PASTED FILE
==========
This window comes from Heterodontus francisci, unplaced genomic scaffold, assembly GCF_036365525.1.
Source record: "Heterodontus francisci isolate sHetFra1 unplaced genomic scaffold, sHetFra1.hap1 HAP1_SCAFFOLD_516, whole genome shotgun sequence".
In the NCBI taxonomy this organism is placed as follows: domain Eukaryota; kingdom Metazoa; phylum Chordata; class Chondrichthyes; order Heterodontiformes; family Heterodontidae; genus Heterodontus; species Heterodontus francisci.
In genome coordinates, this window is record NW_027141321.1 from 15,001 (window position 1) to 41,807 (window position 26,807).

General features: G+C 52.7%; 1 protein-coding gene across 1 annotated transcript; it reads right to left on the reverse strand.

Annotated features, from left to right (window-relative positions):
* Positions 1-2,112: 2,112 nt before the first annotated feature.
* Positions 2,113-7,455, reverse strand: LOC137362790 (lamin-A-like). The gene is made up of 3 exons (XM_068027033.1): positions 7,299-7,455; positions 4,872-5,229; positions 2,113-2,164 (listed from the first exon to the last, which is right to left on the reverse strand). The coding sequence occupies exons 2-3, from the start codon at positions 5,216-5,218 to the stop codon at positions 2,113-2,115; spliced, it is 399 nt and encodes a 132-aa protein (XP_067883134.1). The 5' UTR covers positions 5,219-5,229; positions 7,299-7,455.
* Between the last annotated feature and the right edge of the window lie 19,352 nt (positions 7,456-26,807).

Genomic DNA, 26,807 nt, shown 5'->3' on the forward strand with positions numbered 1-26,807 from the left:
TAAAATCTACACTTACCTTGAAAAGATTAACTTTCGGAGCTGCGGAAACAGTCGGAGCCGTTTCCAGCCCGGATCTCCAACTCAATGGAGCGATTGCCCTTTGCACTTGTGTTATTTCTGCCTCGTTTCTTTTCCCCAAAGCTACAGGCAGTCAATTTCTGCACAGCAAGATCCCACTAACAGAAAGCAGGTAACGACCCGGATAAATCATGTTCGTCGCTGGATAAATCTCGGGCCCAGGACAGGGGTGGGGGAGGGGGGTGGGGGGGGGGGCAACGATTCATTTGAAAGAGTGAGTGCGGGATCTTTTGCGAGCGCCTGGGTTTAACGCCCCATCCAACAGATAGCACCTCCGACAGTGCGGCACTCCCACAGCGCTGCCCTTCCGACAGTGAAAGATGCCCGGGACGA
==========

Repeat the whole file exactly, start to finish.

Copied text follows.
This window comes from Heterodontus francisci, unplaced genomic scaffold, assembly GCF_036365525.1.
Source record: "Heterodontus francisci isolate sHetFra1 unplaced genomic scaffold, sHetFra1.hap1 HAP1_SCAFFOLD_516, whole genome shotgun sequence".
In the NCBI taxonomy this organism is placed as follows: domain Eukaryota; kingdom Metazoa; phylum Chordata; class Chondrichthyes; order Heterodontiformes; family Heterodontidae; genus Heterodontus; species Heterodontus francisci.
In genome coordinates, this window is record NW_027141321.1 from 15,001 (window position 1) to 41,807 (window position 26,807).

General features: G+C 52.7%; 1 protein-coding gene across 1 annotated transcript; it reads right to left on the reverse strand.

Annotated features, from left to right (window-relative positions):
* Positions 1-2,112: 2,112 nt before the first annotated feature.
* Positions 2,113-7,455, reverse strand: LOC137362790 (lamin-A-like). The gene is made up of 3 exons (XM_068027033.1): positions 7,299-7,455; positions 4,872-5,229; positions 2,113-2,164 (listed from the first exon to the last, which is right to left on the reverse strand). The coding sequence occupies exons 2-3, from the start codon at positions 5,216-5,218 to the stop codon at positions 2,113-2,115; spliced, it is 399 nt and encodes a 132-aa protein (XP_067883134.1). The 5' UTR covers positions 5,219-5,229; positions 7,299-7,455.
* Between the last annotated feature and the right edge of the window lie 19,352 nt (positions 7,456-26,807).

Genomic DNA, 26,807 nt, shown 5'->3' on the forward strand with positions numbered 1-26,807 from the left:
TAAAATCTACACTTACCTTGAAAAGATTAACTTTCGGAGCTGCGGAAACAGTCGGAGCCGTTTCCAGCCCGGATCTCCAACTCAATGGAGCGATTGCCCTTTGCACTTGTGTTATTTCTGCCTCGTTTCTTTTCCCCAAAGCTACAGGCAGTCAATTTCTGCACAGCAAGATCCCACTAACAGAAAGCAGGTAACGACCCGGATAAATCATGTTCGTCGCTGGATAAATCTCGGGCCCAGGACAGGGGTGGGGGAGGGGGGTGGGGGGGGGGGCAACGATTCATTTGAAAGAGTGAGTGCGGGATCTTTTGCGAGCGCCTGGGTTTAACGCCCCATCCAACAGATAGCACCTCCGACAGTGCGGCACTCCCACAGCGCTGCCCTTCCGACAGTGAAAGATGCCCGGGACGA